No. a) This would stop you ever having pals or partners who weren’t extremely odd, or normal and then really pissed off and, indeed, leaving. b) This isn’t that practical unless you’re writing non-fiction – you need characters who will fit your book and it’s simply easier to build them from scratch so that they can. But don’t feel dim for asking the question – our culture enjoys denying the power of the human imagination and squeezing everyone’s head into the smallest and most bland and tedious space possible.

From the FAQ section on A. L. Kennedy’s website

Fiction is… FICTIONAL. I’m tired of book reviews marvelling at stories based on true people and facts, usually meaning taken from the author’s life, as if reality is the only guarantee of worthy fiction. Jules Vernes didn’t travel to the centre of the earth, Bret Easton Ellis hasn’t killed anyone and Jane Austen never married.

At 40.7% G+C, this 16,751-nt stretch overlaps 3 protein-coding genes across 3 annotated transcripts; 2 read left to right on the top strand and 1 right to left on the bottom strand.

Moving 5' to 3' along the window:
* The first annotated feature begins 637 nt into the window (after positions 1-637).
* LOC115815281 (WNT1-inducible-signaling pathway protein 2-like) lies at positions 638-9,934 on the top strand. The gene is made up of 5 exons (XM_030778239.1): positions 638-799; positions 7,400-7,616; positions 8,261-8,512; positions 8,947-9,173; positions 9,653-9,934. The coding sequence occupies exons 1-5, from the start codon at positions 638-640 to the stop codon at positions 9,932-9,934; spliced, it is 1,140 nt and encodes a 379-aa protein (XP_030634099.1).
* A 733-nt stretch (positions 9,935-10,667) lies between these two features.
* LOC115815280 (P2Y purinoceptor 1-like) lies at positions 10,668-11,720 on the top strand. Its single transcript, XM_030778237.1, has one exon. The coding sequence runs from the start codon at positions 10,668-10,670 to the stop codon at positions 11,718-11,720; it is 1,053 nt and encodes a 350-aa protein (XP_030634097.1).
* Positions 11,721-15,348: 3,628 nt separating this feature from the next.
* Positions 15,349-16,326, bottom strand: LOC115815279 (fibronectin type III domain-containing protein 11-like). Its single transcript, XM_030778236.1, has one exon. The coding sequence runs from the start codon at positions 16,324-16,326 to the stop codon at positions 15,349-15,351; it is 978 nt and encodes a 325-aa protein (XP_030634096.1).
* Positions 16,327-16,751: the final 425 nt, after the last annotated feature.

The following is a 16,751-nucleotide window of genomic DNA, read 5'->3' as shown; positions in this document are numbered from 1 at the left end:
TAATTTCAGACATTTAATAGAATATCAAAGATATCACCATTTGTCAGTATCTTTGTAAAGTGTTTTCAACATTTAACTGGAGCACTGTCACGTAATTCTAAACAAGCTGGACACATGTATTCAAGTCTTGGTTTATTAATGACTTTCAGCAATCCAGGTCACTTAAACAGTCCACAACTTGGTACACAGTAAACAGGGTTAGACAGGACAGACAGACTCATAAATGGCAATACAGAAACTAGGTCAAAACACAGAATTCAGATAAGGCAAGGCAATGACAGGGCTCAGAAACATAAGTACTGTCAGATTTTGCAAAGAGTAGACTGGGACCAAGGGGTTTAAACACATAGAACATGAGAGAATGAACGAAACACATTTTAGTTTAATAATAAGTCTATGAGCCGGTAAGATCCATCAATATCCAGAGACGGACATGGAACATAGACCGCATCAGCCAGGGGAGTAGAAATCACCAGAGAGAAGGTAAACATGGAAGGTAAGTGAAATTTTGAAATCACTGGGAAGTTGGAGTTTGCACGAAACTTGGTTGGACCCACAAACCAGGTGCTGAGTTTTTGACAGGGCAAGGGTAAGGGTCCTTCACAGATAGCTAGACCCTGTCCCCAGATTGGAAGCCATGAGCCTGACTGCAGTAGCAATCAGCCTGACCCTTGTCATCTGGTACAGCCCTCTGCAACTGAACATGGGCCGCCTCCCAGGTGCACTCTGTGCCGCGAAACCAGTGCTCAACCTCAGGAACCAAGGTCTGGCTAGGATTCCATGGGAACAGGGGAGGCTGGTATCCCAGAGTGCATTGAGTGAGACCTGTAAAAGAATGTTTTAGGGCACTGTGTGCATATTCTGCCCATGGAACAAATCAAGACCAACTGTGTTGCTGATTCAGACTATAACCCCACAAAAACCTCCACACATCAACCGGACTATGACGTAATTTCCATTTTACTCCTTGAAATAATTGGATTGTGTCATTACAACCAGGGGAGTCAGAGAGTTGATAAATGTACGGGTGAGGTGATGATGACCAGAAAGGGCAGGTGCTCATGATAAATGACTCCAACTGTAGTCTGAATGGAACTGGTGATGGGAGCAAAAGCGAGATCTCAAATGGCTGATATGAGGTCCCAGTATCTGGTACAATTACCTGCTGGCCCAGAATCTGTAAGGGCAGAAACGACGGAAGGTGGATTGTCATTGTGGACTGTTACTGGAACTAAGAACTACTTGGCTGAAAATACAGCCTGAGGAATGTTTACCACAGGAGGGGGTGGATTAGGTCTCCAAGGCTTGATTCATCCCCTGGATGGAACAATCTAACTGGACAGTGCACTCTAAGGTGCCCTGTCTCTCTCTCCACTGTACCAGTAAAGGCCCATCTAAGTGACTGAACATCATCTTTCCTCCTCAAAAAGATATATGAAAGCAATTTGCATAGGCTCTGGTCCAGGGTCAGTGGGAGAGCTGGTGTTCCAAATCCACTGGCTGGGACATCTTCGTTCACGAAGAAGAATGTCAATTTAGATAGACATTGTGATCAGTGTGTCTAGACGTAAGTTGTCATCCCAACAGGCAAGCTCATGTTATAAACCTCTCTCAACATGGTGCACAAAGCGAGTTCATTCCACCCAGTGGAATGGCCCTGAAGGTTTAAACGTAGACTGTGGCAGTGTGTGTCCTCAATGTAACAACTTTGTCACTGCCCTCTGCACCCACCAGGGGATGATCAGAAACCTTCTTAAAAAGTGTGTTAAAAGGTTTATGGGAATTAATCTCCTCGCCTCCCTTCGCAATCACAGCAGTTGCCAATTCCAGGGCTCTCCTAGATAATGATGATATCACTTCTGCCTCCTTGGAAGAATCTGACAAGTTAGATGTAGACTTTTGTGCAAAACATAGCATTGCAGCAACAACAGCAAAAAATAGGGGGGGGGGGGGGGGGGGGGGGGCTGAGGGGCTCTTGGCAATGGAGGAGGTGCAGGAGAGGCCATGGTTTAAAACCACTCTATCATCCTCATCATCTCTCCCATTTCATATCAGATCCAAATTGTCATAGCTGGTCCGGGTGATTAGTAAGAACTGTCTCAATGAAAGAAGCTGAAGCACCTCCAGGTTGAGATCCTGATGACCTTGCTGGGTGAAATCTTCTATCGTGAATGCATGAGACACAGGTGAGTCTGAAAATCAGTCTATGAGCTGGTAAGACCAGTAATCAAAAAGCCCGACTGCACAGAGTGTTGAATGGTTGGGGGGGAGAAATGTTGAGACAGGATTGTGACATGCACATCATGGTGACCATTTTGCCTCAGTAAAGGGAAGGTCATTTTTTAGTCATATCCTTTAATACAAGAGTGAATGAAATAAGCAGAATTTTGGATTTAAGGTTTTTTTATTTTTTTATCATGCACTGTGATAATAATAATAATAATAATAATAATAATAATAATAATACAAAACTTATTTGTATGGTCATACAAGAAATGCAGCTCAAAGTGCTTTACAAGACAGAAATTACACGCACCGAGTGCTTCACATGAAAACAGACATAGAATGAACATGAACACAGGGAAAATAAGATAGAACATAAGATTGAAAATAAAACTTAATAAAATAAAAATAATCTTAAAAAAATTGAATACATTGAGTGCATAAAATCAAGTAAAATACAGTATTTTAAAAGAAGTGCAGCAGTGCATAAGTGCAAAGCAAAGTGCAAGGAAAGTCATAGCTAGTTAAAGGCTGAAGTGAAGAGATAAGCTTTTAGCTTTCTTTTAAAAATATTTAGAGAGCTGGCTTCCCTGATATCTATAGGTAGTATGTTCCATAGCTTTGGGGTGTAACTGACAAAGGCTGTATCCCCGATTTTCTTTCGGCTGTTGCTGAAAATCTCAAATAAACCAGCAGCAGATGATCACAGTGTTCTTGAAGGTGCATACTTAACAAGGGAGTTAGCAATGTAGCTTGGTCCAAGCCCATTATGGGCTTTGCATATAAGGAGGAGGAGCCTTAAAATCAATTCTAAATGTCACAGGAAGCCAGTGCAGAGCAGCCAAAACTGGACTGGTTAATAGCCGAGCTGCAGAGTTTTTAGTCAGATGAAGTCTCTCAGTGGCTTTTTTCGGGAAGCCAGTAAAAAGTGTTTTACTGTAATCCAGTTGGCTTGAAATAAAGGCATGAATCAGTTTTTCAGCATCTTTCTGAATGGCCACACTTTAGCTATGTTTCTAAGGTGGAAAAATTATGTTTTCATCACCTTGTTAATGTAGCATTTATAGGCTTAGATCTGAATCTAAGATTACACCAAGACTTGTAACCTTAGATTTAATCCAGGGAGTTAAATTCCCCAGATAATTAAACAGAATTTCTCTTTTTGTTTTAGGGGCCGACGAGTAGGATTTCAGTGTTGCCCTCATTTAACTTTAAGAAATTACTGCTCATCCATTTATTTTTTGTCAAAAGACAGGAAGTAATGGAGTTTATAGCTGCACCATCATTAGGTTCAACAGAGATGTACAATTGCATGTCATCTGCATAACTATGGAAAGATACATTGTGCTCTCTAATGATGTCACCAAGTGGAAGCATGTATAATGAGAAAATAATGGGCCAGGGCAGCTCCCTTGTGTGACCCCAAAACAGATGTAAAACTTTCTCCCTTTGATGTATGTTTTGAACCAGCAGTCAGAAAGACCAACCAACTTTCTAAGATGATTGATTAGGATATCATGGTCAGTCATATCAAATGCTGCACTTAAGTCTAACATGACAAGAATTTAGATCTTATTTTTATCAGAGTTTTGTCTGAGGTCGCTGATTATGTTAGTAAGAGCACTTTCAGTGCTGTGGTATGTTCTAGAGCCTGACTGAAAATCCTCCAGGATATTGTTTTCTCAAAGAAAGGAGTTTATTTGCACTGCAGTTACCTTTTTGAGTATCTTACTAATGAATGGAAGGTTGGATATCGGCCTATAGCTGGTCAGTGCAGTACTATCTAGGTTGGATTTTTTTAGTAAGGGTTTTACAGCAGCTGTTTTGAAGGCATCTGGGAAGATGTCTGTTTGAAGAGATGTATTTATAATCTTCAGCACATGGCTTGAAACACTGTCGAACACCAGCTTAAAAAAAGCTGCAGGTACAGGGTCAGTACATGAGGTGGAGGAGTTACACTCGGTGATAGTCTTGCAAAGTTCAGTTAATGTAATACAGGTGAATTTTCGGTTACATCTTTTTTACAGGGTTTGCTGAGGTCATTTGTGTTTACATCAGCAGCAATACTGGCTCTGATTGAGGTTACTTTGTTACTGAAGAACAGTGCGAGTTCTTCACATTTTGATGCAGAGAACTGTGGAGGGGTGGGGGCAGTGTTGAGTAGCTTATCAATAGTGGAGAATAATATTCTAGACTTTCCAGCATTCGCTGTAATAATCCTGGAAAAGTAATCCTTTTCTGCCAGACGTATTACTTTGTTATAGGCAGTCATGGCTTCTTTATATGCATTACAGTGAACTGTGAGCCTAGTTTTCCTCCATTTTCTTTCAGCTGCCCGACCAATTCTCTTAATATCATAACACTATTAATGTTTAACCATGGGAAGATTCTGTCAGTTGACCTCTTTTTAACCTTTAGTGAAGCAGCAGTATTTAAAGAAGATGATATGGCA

Imagination is impossible to define and quantify (and therefore isn’t valued enough or recognised). It’s one of the many reasons why writing, to me, is such a blissful process. I’m not writing about myself or my life (perish the thought!), I’m using my imagination. The second I will look into my life, or that of others around me for ideas, is the moment I will consider my vocation to be truly dead.

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